‘The Bar-Kays: The Definitive Collection’ reviewed

Paul Abbott reviews a triple-decker slab of Funk from Cherry Red’s Robinsongs label.

If Funkiness manifested itself in the weight of the records onto which the music was pressed, then you’d probably give yourself a hernia trying to pick up this 3-CD collection of songs from the masters of the groove, The Bar-Kays. This compilation contains all of their Top 10 R&B hits and much more beside, from the years 1967 – 1989. The band still exists now, having taken a short break in the early Nineties, but this compilation captures their most fruitful Funk period with a nod, via the exquisite soul party-anthems, Soul Finger and Bar-Kays Boogaloo, to their early days as one of Stax Records’ in-house bands, then as artist-in-their-own-right. The group was considered sufficiently hip and forceful enough to get the gig as Otis Redding’s backing band and it was the plane crash which claimed Redding’s life and the lives of four of the group, Jimmie King, Ronnie Caldwell, Phalon Jones and Carl Cunningham, that ended the first phase of The Bar-Kays’ career in such a tragic way.

Bassist James Alexander and Trumpeter Ben Cauley, the only survivor of the crash, reformed the Bar-Kays with a line-up that featured the drummer Willie Hall, now one of the more well-known of the members, having featured as himself in The Blues Brothers movie, and the band went on not only to have a successful recording career as themselves, but continued to back-up some of the greatest Soul artists of the period, notably Isaac Hayes on Hot Buttered Soul (1969) and, having performed on Hayes’s Theme from Shaft, scored their own hit on the R&B charts with Son Of Shaft – a track that surely must be featured in the upcoming film Shaft this year, the entire premise of which is based on the Son Of Shaft reconnecting with his father, and featuring original Shaft-actor Richard Roundtree to take the family tree back another generation.

By the 1970s the Bar-Kays signature sound was not the high-octane party-soul sound of their early days but a groove-laden funk and this compilation takes a deep dive into this world. Everything that is expected of funk records, including everything that has since become a cliché, can be found here, from the horn stabs, the grounding ‘one’ of the bass and a variety of synth, string and vocal sounds that can only come from this genre – CD 2 opens with Give It Up, four and a half minutes, of one chord, one riff and more-and-more layers of rhythmic patterns that goes nowhere and doesn’t need to. If you want to work out how funky and influential the band were, then a quick visit to internet rabbit-hole, Whosampled.com/bar-kays/ will provide evidence of how much of their groove has been extracted and used elsewhere by the likes of De La Soul, Public Enemy, Mos Def and, er, Will Smith.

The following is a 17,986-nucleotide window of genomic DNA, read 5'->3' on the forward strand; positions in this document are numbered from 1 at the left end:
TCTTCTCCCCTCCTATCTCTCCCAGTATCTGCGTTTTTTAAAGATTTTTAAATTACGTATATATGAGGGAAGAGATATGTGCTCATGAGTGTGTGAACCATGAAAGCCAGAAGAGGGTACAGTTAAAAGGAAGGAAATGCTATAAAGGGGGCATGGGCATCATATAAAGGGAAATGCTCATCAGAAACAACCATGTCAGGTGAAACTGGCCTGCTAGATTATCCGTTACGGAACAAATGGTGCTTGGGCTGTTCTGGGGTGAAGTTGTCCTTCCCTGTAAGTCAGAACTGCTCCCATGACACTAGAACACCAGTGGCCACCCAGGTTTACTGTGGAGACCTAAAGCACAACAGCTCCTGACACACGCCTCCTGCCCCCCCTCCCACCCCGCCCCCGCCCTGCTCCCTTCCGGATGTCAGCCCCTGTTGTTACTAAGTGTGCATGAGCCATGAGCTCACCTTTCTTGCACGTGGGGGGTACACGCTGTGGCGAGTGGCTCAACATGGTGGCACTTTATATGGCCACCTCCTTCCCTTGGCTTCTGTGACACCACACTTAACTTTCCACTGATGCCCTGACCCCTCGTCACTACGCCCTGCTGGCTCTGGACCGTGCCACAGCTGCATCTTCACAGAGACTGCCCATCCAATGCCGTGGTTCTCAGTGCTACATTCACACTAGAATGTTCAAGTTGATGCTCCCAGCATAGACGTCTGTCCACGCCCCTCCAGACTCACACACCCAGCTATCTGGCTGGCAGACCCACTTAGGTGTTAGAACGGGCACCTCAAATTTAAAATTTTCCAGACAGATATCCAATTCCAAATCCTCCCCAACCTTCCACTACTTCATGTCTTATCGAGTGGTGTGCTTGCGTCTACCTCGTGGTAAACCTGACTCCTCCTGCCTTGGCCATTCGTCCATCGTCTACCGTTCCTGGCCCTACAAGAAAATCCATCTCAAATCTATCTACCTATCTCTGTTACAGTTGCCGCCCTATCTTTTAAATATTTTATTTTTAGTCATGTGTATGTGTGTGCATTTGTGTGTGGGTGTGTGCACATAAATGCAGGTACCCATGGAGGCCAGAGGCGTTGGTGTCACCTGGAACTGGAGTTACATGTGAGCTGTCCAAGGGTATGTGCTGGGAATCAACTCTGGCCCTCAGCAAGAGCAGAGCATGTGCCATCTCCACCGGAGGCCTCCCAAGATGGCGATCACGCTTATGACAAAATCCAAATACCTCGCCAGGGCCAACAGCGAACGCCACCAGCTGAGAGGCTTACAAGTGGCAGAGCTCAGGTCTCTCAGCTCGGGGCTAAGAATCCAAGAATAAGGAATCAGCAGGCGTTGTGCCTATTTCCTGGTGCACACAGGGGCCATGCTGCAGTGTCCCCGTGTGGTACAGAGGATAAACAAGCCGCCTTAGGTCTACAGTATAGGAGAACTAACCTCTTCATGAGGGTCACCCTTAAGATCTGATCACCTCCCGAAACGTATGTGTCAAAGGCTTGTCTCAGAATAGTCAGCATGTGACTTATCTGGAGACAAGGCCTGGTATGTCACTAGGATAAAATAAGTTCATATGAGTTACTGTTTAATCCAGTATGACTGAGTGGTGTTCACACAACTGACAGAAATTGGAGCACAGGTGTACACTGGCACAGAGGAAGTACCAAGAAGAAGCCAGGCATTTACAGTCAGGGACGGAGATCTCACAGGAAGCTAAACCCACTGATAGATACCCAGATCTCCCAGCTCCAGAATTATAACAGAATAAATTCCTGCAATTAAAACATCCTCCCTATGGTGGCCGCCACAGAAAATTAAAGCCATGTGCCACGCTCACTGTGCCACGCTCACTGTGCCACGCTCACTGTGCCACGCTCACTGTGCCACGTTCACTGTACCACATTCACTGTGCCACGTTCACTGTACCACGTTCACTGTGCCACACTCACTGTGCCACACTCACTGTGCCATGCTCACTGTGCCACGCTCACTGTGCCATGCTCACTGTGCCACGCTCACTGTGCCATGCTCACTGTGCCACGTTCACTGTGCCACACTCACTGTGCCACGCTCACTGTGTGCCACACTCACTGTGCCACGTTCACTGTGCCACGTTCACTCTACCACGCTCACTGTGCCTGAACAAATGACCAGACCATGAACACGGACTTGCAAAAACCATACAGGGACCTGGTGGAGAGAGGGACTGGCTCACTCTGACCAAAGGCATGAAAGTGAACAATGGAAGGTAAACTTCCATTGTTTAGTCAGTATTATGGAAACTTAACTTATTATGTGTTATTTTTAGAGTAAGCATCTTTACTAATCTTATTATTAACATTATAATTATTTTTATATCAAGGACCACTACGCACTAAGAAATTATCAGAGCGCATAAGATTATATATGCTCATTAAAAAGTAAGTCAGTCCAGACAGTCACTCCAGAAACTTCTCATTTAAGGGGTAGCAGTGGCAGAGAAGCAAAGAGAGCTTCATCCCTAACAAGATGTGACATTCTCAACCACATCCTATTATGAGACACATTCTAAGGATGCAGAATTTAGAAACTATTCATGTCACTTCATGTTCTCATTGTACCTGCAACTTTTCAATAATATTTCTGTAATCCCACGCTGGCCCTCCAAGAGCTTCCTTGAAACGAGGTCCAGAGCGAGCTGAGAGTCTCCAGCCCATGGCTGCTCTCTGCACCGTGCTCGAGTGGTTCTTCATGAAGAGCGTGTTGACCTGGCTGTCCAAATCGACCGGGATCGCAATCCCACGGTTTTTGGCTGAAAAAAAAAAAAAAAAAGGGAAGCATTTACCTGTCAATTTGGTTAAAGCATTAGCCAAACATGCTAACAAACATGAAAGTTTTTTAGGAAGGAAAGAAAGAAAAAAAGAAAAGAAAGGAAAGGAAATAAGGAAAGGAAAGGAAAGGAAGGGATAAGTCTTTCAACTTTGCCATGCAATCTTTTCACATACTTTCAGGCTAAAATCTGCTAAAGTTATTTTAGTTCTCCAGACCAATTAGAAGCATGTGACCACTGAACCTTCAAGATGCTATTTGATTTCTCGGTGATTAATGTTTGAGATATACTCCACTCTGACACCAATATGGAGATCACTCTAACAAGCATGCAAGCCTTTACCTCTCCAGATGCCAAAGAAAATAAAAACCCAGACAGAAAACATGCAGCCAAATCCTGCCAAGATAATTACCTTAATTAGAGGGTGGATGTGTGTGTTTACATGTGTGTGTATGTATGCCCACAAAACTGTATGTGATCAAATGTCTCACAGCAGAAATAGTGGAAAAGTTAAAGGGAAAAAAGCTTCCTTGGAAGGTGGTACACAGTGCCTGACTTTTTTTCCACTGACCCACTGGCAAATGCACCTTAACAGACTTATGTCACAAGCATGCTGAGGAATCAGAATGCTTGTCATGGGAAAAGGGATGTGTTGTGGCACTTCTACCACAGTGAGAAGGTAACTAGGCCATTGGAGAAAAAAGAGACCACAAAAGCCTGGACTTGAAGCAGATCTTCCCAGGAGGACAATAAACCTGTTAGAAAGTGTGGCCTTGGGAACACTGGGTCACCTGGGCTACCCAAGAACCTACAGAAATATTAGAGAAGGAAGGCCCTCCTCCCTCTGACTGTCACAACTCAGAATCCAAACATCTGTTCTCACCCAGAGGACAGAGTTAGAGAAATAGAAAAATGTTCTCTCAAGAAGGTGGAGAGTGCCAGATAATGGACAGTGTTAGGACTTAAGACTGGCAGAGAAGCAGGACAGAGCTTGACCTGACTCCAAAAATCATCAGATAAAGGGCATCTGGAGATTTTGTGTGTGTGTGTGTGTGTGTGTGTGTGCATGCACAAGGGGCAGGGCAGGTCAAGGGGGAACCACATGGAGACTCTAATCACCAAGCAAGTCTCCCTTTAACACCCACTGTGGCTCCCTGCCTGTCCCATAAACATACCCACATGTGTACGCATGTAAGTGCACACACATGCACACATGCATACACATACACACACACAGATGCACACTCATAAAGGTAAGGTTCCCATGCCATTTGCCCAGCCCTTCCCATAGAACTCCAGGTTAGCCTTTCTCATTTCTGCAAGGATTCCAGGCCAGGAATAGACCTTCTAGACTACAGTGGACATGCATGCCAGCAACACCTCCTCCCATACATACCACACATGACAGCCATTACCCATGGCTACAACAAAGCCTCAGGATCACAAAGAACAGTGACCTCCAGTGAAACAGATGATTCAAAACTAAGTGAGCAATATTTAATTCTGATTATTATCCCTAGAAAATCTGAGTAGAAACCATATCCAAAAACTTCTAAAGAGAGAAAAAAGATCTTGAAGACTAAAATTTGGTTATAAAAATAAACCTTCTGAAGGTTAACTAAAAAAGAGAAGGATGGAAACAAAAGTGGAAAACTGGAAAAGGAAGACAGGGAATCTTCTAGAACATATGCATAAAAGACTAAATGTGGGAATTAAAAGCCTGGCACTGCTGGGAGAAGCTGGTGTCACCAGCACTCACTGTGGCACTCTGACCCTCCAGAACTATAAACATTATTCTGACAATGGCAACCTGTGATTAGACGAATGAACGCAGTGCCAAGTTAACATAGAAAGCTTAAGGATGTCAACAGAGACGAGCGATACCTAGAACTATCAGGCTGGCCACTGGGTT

By the mid-seventies, Stax Records were no more and the Bar-Kays were at home on Mercury Records and were turning out hits such as Shake Your Rump To The Funk, Boogie Body Land and Freaky Behaviour. If they were less successful anywhere in their approach it was perhaps that the more ballad like vocal driven numbers don’t always appeal quite as much as the more groove driven ones do – the insistent calls to move various parts of your body in various ways are more compelling than the falsetto heartbreak songs. Most of the joy of funk is its somatic appeal – as song-titles such as Do It (Let Me See You Shake) and Freakshow On The Dancefloor speak to.

This compilation features a fascinating accompanying booklet essay by Christian John Wikane which illustrates the discographic history of the band from the early days right through to the end of their eighties career and provides fascinating glimpses of the development of a group who more or less defined the Funk sound. This is a set of songs that compels you to turn up the bass EQ on your hi-fi, shut the funk up and start to move your Boogie Body. Be warned though – there’s over three hours of grooves across these discs – Cherry Red and Robinsongs aren’t responsible for any Funk/Groove related injuries you might acquire whilst you Get Up ‘N Do It.


The Bar-Kays: ‘Bar-Kays: The Definitive Collection’ (ROBIN37CDT) is available now from Robinsongs/Cherry Red Records, RRP £14.99. Click here to buy.

 Paul Abbott runs Hark! The 87th Precinct Podcast, which takes a look at each of the books in series in turn, but usually turns quite silly. He also makes noises with his band in Liverpool, Good Grief, and spends the rest of the time thinking about Transformers, The Beatles, Doctor Who and Monty Python.

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